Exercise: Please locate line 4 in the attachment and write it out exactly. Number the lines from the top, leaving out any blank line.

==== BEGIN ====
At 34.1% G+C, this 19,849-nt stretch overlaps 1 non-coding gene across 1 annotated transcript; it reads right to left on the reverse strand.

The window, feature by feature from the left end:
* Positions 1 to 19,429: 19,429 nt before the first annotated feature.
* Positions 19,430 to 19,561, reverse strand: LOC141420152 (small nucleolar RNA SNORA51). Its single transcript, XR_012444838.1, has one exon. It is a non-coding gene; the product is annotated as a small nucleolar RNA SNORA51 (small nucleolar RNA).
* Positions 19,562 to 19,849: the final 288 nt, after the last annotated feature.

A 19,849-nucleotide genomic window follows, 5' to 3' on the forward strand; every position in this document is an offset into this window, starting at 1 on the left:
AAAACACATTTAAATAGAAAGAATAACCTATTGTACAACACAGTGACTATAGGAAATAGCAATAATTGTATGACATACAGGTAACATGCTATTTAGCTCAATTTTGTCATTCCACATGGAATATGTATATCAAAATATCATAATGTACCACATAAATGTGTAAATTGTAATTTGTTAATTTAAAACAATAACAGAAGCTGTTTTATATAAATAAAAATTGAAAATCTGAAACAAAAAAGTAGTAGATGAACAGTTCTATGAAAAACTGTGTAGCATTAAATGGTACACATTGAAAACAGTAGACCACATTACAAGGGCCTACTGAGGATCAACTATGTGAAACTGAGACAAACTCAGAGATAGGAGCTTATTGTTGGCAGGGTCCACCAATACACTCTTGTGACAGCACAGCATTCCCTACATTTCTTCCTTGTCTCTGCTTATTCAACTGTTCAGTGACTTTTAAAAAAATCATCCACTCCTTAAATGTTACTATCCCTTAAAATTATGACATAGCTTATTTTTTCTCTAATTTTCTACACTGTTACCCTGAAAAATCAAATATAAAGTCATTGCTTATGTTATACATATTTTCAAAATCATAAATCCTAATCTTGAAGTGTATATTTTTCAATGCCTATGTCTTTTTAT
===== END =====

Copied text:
* Positions 19,430 to 19,561, reverse strand: LOC141420152 (small nucleolar RNA SNORA51). Its single transcript, XR_012444838.1, has one exon. It is a non-coding gene; the product is annotated as a small nucleolar RNA SNORA51 (small nucleolar RNA).